If you’re gaining interest in the exciting world of martial arts and are looking to take your commitment to the next level by setting up your own home or commercial training facility, knowing where to begin can be intimidating. With hundreds of different martial arts disciplines originating from dozens of countries, how can you be sure you and your training space are speaking the same language when shopping for the safest, most durable and most appropriate flooring for your needs.
The first thing to keep in mind is – where does your discipline originate? Are you creating a dojo, dojang, gym or kwoon? While all of those terms may refer to a similar space, each has a different origin and possibly a different intent. Knowing the terminology is important. Not all martial arts are created equal as each has a different focus.
Here’s a quick reference to some of the most popular forms of martial arts studios, their origin and some common disciplines performed in those spaces.
Common Training Hall Names
- Dojo: training place for Japanese martial arts such as Karate, Judo, Aikido or Jiu-Jitsu
- Dojang: training space for Korean martial arts such as Taekwondo or Hapkido
- Kwoon: training facility for Chinese martial arts (aka Kung Fu)
- Gym: general term for an American training hall for martial arts such as Western Boxing or Wrestling
Factors for proper martial arts flooring
When considering flooring for your training facility, material and construction can make a big difference in comfort, safety and ease of movements. Most martial arts flooring is made of an impact-absorbing foam material. Thickness, density and surface texture play vital roles in selecting the proper flooring for your discipline.
For striking martial arts such as Taekwondo and Karate, a high density foam is needed. If training with soft shoes a barefoot, a smooth, non-slip surface serves best to allow for proper footwork. Hard or slippery flooring can and will cause injury. A 1 inch thickness of high density foam will provide the ideal cushion and support for striking martial arts. Thatch top textures can increase the versatility and add resistance to wear and tear from shoes and boots for combat or aerobic training, but are not as gentle on bare feet.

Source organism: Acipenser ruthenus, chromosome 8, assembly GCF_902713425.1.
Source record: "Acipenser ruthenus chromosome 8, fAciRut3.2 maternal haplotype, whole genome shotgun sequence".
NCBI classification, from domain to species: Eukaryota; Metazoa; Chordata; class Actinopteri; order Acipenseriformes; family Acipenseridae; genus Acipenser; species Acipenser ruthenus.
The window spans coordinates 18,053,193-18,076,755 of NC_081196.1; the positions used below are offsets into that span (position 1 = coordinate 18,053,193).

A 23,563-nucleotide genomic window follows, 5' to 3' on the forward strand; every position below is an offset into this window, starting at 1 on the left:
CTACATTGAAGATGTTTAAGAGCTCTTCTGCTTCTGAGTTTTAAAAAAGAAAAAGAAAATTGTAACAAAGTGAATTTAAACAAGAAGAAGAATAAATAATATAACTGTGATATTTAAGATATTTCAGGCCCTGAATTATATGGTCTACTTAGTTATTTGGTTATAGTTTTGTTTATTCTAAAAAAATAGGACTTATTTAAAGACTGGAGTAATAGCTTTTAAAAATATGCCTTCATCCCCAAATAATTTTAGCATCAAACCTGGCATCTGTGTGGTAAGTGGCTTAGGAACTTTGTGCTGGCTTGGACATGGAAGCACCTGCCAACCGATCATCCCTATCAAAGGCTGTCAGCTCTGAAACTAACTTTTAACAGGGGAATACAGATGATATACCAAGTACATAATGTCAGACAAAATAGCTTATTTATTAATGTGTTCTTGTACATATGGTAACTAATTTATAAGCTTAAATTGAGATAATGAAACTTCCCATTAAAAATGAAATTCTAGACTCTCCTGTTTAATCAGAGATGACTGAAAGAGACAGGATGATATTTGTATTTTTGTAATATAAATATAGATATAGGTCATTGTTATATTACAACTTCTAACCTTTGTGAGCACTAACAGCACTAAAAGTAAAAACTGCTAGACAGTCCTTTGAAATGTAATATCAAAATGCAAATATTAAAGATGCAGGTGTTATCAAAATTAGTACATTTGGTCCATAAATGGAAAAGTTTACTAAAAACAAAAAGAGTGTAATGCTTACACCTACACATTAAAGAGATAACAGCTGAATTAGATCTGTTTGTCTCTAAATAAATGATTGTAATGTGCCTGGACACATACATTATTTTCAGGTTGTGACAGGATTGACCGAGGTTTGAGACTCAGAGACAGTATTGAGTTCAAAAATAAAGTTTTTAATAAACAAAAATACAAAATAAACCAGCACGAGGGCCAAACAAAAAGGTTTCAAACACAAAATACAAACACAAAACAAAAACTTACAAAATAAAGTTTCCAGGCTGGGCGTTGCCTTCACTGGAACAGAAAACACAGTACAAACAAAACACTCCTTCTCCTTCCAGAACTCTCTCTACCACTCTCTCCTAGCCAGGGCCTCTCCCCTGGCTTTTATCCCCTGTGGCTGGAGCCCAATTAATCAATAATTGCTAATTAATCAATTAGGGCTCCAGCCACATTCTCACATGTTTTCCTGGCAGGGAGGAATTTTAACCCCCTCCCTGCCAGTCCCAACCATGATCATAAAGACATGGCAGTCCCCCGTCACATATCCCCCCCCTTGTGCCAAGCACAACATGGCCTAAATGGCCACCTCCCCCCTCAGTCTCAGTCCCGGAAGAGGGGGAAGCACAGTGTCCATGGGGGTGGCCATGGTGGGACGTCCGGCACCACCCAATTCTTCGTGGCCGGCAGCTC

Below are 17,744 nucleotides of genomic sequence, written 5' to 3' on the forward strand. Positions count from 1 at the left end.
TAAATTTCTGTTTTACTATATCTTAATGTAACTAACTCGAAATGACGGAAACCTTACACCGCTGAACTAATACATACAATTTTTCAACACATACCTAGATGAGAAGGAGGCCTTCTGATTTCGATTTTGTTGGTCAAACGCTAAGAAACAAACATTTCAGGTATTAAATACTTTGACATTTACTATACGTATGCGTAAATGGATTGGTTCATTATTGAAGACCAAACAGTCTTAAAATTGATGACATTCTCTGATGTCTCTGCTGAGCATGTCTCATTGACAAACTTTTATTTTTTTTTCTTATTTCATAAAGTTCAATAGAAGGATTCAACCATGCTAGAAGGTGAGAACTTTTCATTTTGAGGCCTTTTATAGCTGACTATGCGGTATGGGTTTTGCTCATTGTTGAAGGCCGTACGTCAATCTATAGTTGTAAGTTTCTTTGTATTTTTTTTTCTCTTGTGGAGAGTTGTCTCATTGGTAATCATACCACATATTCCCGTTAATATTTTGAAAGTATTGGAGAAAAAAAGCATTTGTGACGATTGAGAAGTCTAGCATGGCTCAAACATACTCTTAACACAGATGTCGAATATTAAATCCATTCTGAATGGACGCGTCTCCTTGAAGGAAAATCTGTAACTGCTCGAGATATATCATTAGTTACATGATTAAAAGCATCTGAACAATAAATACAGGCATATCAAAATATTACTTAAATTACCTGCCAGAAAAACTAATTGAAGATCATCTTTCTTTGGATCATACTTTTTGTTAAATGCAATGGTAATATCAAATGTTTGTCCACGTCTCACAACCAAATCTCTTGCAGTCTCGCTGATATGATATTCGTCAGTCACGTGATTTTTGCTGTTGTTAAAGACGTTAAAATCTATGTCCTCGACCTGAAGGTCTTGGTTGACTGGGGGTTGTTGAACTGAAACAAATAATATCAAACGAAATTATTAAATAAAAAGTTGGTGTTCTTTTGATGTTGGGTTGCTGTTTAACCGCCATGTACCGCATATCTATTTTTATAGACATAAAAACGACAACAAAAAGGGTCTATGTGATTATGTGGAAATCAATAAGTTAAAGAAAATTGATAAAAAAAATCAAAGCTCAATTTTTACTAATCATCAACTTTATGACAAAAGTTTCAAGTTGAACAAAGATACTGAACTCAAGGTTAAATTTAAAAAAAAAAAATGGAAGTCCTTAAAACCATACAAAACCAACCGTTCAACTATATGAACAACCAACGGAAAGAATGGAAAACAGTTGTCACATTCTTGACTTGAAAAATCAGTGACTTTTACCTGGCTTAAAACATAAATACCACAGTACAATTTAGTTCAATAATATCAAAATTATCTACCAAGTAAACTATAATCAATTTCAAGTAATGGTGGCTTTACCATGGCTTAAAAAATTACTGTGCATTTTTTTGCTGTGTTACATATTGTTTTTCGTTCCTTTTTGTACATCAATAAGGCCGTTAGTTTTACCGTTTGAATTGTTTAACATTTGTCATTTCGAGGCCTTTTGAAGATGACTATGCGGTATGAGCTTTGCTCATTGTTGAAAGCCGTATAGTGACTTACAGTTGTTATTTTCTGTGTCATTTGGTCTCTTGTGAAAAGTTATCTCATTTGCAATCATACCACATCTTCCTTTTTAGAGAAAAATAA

When the majority of your sport takes place on the ground, such as in grappling or Mixed Martial Arts, you will want a slightly softer, thicker and more durable material that has a fall height rating of at least 4 feet. The surface texture should also be one that does not cause rug burns. A 1 5/8 inch thick EVA foam mat with a tatami texture is ideal for these situations. It will provide excellent support for grappling, take downs and ground work without burning the skin.
For high impact landings, you’ll want a crash pad with a thickness of at least 2 inches. Crash pads are often available in thicknesses up to 12 inches with durable vinyl covers. The greater the impact, the thicker the mat you’ll need. These are ideal for practicing rolls, falls and takedowns.
All martial arts flooring should be non-absorbent, chemical resistant and easy to clean. Martial arts flooring can come in many forms including, rolls, tiles or fold up mats. Generally speaking, rolls are the most inexpensive option, but can be the most cumbersome to install due to size and weight. Interlocking tiles proved the most versatility for both design and installation. They are great for permanent or temporary installation and do no call for tape or adhesives. Fold up mats are good for crash pads.
Below is a quick guide to the top 15 forms of martial arts today.
Top 15 Martial Arts
- Wrestling: Dating back to the Bronze Age (3300-1200 BC) in France, wrestling is the original form of martial art which involves throws, takedowns, grappling holds, clinch fighting and joint locks. The goal is to end the match by way of a pin.